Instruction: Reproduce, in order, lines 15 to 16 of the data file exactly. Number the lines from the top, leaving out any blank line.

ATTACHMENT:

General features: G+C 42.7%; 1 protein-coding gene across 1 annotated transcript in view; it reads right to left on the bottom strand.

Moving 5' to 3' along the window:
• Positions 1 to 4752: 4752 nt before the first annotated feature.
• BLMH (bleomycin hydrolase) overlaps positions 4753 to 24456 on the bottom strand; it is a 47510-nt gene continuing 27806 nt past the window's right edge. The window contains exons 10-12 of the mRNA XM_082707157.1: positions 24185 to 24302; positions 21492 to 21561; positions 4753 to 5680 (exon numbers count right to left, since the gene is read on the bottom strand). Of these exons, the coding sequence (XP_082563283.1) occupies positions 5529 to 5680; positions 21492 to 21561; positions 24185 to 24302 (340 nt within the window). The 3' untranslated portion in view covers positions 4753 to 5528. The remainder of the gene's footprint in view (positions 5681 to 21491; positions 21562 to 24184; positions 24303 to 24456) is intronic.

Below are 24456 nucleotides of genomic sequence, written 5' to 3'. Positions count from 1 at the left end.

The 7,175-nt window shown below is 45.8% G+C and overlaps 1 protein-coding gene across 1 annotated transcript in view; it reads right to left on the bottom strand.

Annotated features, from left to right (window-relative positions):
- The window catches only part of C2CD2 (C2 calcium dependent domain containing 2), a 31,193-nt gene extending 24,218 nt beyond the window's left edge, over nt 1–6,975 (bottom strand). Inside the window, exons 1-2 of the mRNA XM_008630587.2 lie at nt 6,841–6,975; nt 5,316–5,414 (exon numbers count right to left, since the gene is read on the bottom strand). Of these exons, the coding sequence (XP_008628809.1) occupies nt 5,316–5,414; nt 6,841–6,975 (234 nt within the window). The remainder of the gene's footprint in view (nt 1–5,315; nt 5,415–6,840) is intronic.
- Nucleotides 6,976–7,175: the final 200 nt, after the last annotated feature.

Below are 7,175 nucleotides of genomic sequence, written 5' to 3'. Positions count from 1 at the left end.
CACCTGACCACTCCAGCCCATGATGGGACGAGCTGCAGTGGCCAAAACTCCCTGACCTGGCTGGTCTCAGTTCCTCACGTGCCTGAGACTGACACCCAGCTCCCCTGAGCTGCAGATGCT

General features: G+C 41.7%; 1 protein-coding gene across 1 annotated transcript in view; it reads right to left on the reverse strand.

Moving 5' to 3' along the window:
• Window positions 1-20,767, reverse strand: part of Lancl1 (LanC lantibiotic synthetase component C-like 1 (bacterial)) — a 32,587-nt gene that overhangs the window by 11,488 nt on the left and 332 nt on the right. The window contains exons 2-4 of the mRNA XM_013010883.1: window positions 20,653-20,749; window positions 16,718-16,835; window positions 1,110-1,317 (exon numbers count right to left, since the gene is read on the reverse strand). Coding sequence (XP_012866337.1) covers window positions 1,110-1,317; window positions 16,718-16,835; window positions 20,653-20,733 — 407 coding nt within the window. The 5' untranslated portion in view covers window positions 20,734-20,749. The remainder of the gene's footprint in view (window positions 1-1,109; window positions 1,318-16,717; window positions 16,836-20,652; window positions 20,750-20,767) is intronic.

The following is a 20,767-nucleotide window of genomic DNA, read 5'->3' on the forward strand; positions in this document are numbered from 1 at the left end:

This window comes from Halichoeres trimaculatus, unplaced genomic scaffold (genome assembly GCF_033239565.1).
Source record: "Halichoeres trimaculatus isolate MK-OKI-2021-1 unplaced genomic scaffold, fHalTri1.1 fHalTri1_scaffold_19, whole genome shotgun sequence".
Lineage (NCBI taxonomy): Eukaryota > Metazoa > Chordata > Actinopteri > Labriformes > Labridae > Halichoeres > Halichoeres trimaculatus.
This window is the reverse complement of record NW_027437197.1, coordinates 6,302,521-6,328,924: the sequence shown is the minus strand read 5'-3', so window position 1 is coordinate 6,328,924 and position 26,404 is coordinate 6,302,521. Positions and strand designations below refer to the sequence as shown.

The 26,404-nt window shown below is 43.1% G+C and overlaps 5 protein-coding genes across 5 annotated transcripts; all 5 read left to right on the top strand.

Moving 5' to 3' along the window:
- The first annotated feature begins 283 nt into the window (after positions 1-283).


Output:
The following is a 20,767-nucleotide window of genomic DNA, read 5'->3' on the forward strand; positions in this document are numbered from 1 at the left end:

This window comes from Halichoeres trimaculatus, unplaced genomic scaffold (genome assembly GCF_033239565.1).